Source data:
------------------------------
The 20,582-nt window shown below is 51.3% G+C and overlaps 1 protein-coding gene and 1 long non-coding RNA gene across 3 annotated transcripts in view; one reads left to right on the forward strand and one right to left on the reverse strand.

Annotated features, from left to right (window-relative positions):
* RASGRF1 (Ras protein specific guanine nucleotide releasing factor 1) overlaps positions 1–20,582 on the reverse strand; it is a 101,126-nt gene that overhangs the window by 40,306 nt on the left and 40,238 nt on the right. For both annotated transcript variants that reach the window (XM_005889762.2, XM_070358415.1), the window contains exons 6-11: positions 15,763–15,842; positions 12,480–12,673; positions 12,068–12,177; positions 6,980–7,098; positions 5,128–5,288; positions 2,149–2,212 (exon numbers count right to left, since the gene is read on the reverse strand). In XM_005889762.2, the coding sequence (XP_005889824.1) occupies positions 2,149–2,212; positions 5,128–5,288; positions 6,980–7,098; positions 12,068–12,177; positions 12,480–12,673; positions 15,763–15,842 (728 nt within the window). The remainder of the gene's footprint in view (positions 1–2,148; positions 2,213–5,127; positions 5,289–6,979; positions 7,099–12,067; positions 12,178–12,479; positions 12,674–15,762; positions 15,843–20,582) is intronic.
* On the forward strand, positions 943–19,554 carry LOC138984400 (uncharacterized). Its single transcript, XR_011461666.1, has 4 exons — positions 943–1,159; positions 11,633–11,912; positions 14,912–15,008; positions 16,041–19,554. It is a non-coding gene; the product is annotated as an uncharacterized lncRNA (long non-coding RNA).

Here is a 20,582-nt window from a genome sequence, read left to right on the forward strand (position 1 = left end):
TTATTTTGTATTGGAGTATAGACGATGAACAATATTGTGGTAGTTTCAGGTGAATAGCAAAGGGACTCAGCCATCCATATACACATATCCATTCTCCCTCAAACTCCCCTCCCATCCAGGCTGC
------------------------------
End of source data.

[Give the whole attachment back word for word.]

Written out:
The 20,582-nt window shown below is 51.3% G+C and overlaps 1 protein-coding gene and 1 long non-coding RNA gene across 3 annotated transcripts in view; one reads left to right on the forward strand and one right to left on the reverse strand.

Annotated features, from left to right (window-relative positions):
* RASGRF1 (Ras protein specific guanine nucleotide releasing factor 1) overlaps positions 1–20,582 on the reverse strand; it is a 101,126-nt gene that overhangs the window by 40,306 nt on the left and 40,238 nt on the right. For both annotated transcript variants that reach the window (XM_005889762.2, XM_070358415.1), the window contains exons 6-11: positions 15,763–15,842; positions 12,480–12,673; positions 12,068–12,177; positions 6,980–7,098; positions 5,128–5,288; positions 2,149–2,212 (exon numbers count right to left, since the gene is read on the reverse strand). In XM_005889762.2, the coding sequence (XP_005889824.1) occupies positions 2,149–2,212; positions 5,128–5,288; positions 6,980–7,098; positions 12,068–12,177; positions 12,480–12,673; positions 15,763–15,842 (728 nt within the window). The remainder of the gene's footprint in view (positions 1–2,148; positions 2,213–5,127; positions 5,289–6,979; positions 7,099–12,067; positions 12,178–12,479; positions 12,674–15,762; positions 15,843–20,582) is intronic.
* On the forward strand, positions 943–19,554 carry LOC138984400 (uncharacterized). Its single transcript, XR_011461666.1, has 4 exons — positions 943–1,159; positions 11,633–11,912; positions 14,912–15,008; positions 16,041–19,554. It is a non-coding gene; the product is annotated as an uncharacterized lncRNA (long non-coding RNA).

Here is a 20,582-nt window from a genome sequence, read left to right on the forward strand (position 1 = left end):
TTATTTTGTATTGGAGTATAGACGATGAACAATATTGTGGTAGTTTCAGGTGAATAGCAAAGGGACTCAGCCATCCATATACACATATCCATTCTCCCTCAAACTCCCCTCCCATCCAGGCTGC